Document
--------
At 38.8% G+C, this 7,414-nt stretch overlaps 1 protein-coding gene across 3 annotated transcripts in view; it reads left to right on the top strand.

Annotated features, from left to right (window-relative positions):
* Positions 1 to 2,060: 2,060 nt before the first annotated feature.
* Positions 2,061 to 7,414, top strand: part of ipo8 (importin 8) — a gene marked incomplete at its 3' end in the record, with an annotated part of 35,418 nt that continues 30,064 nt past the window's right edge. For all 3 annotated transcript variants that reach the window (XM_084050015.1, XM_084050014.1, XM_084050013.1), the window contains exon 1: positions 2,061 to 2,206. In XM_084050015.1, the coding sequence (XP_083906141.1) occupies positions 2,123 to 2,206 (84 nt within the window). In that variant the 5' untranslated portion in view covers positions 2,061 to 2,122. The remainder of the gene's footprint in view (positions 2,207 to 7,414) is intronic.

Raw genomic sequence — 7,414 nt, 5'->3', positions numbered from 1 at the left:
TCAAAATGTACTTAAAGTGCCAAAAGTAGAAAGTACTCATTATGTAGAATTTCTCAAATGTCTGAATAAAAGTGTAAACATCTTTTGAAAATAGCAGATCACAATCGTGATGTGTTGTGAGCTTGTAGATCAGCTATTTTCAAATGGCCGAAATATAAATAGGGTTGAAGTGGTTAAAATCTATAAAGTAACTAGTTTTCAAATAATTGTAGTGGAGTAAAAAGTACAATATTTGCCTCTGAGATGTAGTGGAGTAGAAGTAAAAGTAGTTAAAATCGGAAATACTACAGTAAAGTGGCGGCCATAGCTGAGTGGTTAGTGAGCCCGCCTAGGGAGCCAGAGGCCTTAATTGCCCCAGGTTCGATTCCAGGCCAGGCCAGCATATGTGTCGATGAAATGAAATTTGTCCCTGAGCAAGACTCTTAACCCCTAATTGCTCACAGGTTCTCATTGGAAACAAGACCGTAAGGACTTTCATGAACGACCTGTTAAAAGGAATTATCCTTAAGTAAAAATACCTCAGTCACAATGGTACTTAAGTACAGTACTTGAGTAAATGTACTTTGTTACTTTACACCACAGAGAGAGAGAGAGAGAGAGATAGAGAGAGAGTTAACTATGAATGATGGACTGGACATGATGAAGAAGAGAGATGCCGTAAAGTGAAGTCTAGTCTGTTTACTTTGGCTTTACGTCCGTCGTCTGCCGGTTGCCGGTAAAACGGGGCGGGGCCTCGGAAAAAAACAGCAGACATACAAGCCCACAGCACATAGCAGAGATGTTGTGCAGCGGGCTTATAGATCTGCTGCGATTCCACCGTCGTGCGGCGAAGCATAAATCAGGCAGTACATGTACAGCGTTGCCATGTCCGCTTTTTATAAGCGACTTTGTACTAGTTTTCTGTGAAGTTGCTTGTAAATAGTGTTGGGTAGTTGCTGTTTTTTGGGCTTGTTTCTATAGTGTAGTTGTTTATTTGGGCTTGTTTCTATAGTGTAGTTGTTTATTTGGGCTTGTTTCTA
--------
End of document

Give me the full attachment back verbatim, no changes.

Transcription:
At 38.8% G+C, this 7,414-nt stretch overlaps 1 protein-coding gene across 3 annotated transcripts in view; it reads left to right on the top strand.

Annotated features, from left to right (window-relative positions):
* Positions 1 to 2,060: 2,060 nt before the first annotated feature.
* Positions 2,061 to 7,414, top strand: part of ipo8 (importin 8) — a gene marked incomplete at its 3' end in the record, with an annotated part of 35,418 nt that continues 30,064 nt past the window's right edge. For all 3 annotated transcript variants that reach the window (XM_084050015.1, XM_084050014.1, XM_084050013.1), the window contains exon 1: positions 2,061 to 2,206. In XM_084050015.1, the coding sequence (XP_083906141.1) occupies positions 2,123 to 2,206 (84 nt within the window). In that variant the 5' untranslated portion in view covers positions 2,061 to 2,122. The remainder of the gene's footprint in view (positions 2,207 to 7,414) is intronic.

Raw genomic sequence — 7,414 nt, 5'->3', positions numbered from 1 at the left:
TCAAAATGTACTTAAAGTGCCAAAAGTAGAAAGTACTCATTATGTAGAATTTCTCAAATGTCTGAATAAAAGTGTAAACATCTTTTGAAAATAGCAGATCACAATCGTGATGTGTTGTGAGCTTGTAGATCAGCTATTTTCAAATGGCCGAAATATAAATAGGGTTGAAGTGGTTAAAATCTATAAAGTAACTAGTTTTCAAATAATTGTAGTGGAGTAAAAAGTACAATATTTGCCTCTGAGATGTAGTGGAGTAGAAGTAAAAGTAGTTAAAATCGGAAATACTACAGTAAAGTGGCGGCCATAGCTGAGTGGTTAGTGAGCCCGCCTAGGGAGCCAGAGGCCTTAATTGCCCCAGGTTCGATTCCAGGCCAGGCCAGCATATGTGTCGATGAAATGAAATTTGTCCCTGAGCAAGACTCTTAACCCCTAATTGCTCACAGGTTCTCATTGGAAACAAGACCGTAAGGACTTTCATGAACGACCTGTTAAAAGGAATTATCCTTAAGTAAAAATACCTCAGTCACAATGGTACTTAAGTACAGTACTTGAGTAAATGTACTTTGTTACTTTACACCACAGAGAGAGAGAGAGAGAGAGATAGAGAGAGAGTTAACTATGAATGATGGACTGGACATGATGAAGAAGAGAGATGCCGTAAAGTGAAGTCTAGTCTGTTTACTTTGGCTTTACGTCCGTCGTCTGCCGGTTGCCGGTAAAACGGGGCGGGGCCTCGGAAAAAAACAGCAGACATACAAGCCCACAGCACATAGCAGAGATGTTGTGCAGCGGGCTTATAGATCTGCTGCGATTCCACCGTCGTGCGGCGAAGCATAAATCAGGCAGTACATGTACAGCGTTGCCATGTCCGCTTTTTATAAGCGACTTTGTACTAGTTTTCTGTGAAGTTGCTTGTAAATAGTGTTGGGTAGTTGCTGTTTTTTGGGCTTGTTTCTATAGTGTAGTTGTTTATTTGGGCTTGTTTCTATAGTGTAGTTGTTTATTTGGGCTTGTTTCTA